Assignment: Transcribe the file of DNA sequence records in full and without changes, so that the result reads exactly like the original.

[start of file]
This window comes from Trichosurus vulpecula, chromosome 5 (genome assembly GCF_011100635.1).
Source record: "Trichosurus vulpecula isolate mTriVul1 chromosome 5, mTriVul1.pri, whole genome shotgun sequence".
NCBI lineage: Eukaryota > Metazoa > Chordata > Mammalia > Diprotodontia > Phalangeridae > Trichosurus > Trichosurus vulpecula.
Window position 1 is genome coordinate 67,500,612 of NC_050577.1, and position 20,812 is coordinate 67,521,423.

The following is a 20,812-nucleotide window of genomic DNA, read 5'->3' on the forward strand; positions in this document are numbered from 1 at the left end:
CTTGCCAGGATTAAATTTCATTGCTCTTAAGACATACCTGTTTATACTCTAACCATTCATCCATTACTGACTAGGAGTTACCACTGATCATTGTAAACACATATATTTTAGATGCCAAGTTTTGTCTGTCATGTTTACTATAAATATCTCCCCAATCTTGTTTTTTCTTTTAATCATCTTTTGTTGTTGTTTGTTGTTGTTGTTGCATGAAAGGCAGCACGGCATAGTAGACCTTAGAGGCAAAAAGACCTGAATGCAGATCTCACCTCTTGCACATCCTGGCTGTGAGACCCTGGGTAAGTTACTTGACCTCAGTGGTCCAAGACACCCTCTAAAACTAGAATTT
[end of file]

This window comes from Trichosurus vulpecula, chromosome 5 (genome assembly GCF_011100635.1).
Source record: "Trichosurus vulpecula isolate mTriVul1 chromosome 5, mTriVul1.pri, whole genome shotgun sequence".
NCBI lineage: Eukaryota > Metazoa > Chordata > Mammalia > Diprotodontia > Phalangeridae > Trichosurus > Trichosurus vulpecula.
Window position 1 is genome coordinate 67,500,612 of NC_050577.1, and position 20,812 is coordinate 67,521,423.

The following is a 20,812-nucleotide window of genomic DNA, read 5'->3' on the forward strand; positions in this document are numbered from 1 at the left end:
CTTGCCAGGATTAAATTTCATTGCTCTTAAGACATACCTGTTTATACTCTAACCATTCATCCATTACTGACTAGGAGTTACCACTGATCATTGTAAACACATATATTTTAGATGCCAAGTTTTGTCTGTCATGTTTACTATAAATATCTCCCCAATCTTGTTTTTTCTTTTAATCATCTTTTGTTGTTGTTTGTTGTTGTTGTTGCATGAAAGGCAGCACGGCATAGTAGACCTTAGAGGCAAAAAGACCTGAATGCAGATCTCACCTCTTGCACATCCTGGCTGTGAGACCCTGGGTAAGTTACTTGACCTCAGTGGTCCAAGACACCCTCTAAAACTAGAATTT